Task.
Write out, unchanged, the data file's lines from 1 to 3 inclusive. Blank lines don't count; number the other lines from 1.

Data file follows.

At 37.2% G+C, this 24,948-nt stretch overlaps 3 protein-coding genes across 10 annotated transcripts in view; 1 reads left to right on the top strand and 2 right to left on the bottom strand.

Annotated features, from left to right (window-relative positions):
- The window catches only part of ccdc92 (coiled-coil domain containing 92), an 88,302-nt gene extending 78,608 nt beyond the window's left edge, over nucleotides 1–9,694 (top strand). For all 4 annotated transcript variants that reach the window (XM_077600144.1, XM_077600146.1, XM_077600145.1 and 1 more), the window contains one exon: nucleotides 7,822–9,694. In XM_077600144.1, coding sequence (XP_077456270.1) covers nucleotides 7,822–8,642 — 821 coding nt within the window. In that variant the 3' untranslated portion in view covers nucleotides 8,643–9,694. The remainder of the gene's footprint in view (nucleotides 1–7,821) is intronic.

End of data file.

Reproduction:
At 37.2% G+C, this 24,948-nt stretch overlaps 3 protein-coding genes across 10 annotated transcripts in view; 1 reads left to right on the top strand and 2 right to left on the bottom strand.

Annotated features, from left to right (window-relative positions):
- The window catches only part of ccdc92 (coiled-coil domain containing 92), an 88,302-nt gene extending 78,608 nt beyond the window's left edge, over nucleotides 1–9,694 (top strand). For all 4 annotated transcript variants that reach the window (XM_077600144.1, XM_077600146.1, XM_077600145.1 and 1 more), the window contains one exon: nucleotides 7,822–9,694. In XM_077600144.1, coding sequence (XP_077456270.1) covers nucleotides 7,822–8,642 — 821 coding nt within the window. In that variant the 3' untranslated portion in view covers nucleotides 8,643–9,694. The remainder of the gene's footprint in view (nucleotides 1–7,821) is intronic.